[2] Rather than critique the film’s representation of masculinity, then, I will argue that the film’s articulation of its anti-capitalist rebellion as a fight against feminization not only relies on and perpetuates a stable, transhistorical idea of gender difference, but also imagines contemporary social realities as serving the needs of women at the expense of men.  Agreeing with Henry Giroux’s point that consumerism is represented in the film as “an ideological force and an existential experience” rather than an economic or political system (14), I will analyze the deeply problematic form the film’s critique takes.  I locate the film’s version of anti-consumerism in a long history of countercultural critique that depends on posing masculine protest against feminine conformity. The Cold War produced a particularly rich body of writing concerned with the feminizing forces of communism, bureaucracy, consumerism, Momism, and other large, systemic threats, as Timothy Melley, James Gilbert, and Michael Davidson have argued; but the tendency is far older than that.  What narratives about feminization all have in common is that they imagine the individual as an autonomous, self-determining agent who battles against a “society” or vaguely drawn array of social forces that always aims to curtail his autonomy and agency.   The social force against which  Fight Club’s male characters rebel is figured as a consumer or corporate culture that promotes phoniness over authenticity, the pleasures of indulgence over the rewards of self-denial, mass psychology over individual will and agency, and dependency over self-reliance.  These forces are coded as “feminizing” not because women are phony, self-indulgent, dependent, or will less, but because American ideologies of individualism have a deep and stubborn attachment to the idea that only the normative, unmarked citizen has a claim to individualism and the corollary idea that the individual can only emerge in contradistinction either to those citizens marked by gender and other differences or to a “society” that is radically at odds with his needs.  In important ways, the very act of protest against feminization becomes the guarantee of remasculinization and, in turn, the resuscitation of a stable gender order.  The rhetoric of feminization and the protest it produces, thus, functions as a primary technology of gender.  Claims about the feminization produced by consumer culture, or men’s and women’s participation in it, need not be substantiated, since the narrative about the feminization of the (masculine) individual by (feminine) social forces is a seductive fiction that has the force of ideology—that is, it is not understood as ideological because it has been naturalized as “reality.”  And, as we will see, one persistent and unavoidable effect of the logic of masculine protest is a willingness to entertain the possibility that women—embodying consumerism—threaten a masculine authenticity and are, thus, eradicable.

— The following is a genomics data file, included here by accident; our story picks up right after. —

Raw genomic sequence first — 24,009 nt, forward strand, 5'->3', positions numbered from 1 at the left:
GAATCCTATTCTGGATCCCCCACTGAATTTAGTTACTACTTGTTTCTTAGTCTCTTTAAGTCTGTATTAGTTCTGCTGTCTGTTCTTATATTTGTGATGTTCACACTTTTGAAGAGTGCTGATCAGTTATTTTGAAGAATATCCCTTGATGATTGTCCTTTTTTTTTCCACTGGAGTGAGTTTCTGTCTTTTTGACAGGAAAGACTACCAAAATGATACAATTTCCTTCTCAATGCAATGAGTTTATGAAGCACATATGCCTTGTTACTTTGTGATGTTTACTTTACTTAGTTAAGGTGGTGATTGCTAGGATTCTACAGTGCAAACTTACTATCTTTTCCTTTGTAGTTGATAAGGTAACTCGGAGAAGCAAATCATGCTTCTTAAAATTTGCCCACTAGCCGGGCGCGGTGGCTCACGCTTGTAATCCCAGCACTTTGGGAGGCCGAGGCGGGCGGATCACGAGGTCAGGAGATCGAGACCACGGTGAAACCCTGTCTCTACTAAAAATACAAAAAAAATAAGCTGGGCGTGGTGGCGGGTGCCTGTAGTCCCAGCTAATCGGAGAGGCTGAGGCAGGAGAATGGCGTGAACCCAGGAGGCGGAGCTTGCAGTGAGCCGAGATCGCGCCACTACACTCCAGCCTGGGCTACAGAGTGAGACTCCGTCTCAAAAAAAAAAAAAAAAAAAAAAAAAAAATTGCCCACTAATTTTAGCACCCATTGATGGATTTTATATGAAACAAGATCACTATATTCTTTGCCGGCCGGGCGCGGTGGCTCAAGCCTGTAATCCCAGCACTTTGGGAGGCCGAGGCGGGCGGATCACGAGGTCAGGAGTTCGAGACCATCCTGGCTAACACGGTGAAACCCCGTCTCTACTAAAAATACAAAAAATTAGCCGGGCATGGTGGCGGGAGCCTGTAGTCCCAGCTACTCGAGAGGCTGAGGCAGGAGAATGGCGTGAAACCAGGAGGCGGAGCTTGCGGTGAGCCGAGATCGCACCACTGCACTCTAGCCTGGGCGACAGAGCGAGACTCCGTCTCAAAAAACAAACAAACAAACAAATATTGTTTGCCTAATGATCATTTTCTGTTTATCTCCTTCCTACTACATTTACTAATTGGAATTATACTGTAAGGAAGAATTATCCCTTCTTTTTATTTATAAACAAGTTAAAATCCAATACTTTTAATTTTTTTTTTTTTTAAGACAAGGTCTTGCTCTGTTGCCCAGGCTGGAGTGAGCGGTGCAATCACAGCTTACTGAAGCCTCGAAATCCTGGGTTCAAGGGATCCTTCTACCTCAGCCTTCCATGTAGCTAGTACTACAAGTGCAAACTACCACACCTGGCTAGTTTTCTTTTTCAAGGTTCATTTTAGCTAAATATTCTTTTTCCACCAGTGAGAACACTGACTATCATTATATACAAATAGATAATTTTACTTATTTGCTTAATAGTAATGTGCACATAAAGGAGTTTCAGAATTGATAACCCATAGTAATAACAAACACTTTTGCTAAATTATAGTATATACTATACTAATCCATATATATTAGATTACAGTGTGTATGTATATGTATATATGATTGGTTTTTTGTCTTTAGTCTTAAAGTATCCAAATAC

[3] Echoing countless social critics who bemoan the emasculating effects of consumer culture on once self-defined and autonomous individuals,  Fight Club clearly delineates the lure of commodities and the false promises of a therapeutic individualism. “We are a generation of men raised by women,” the charismatic Tyler Durden claims, and the effects of this feminization are everywhere evident: in male characters’ obsession with shopping, in the dominance of a therapeutic model of affect, in the passivity produced within a bureaucratized white collar workplace. The temptations of consumer culture are amply represented in a striking early scene of the film.  The scene has the narrator sitting on the toilet and then wandering around his apartment, phone attached to his ear, ordering “the Erika Pekkari dust ruffles.” While the voice-over tonelessly itemizes the commodities he’s purchased for his home, his apartment becomes a virtual catalogue, with individual items, their names, prices and capsule descriptions appearing on the screen: “Like so many others, I had become a slave to the Ikea nesting instinct.  If I saw something clever, like a little coffee table in the shape of a yin yang, I had to have it. . . . I’d flip through catalogues and wonder, ‘What kind of dining set defines me as a person?’”  From the beginning of the film, the feminization produced through an acceptance that commodities can define the self is posed against an ideal of authenticity that promises to ward off that feminization and to lead the narrator back to the “real.”  Mimicking the promises of virtual reality to improve upon “real life,” this sequence functions to emphasize the narrator’s lack of contact with anything not mediated through consumer culture.  In the logic of the film, these commodities are fetishes that hide the narrator’s lack of identity, his addiction to shopping his lack of purpose; as Tyler Durden teaches the narrator, being a consumer—“the byproduct of a lifestyle obsession”—deprives him of any relation to authenticity and, thus, separates from him masculinity.  Tyler makes this point perfectly clear in his response to the narrator’s plaintive cry about losing his apartment and its accoutrements: “You know it could be worse—a woman could cut off your penis while you are sleeping and throw it out of the window of a moving car.”  Castration is simply a more literal form of the emasculations produced by a fantasized consumer culture aligned with vicious women intent on maiming men.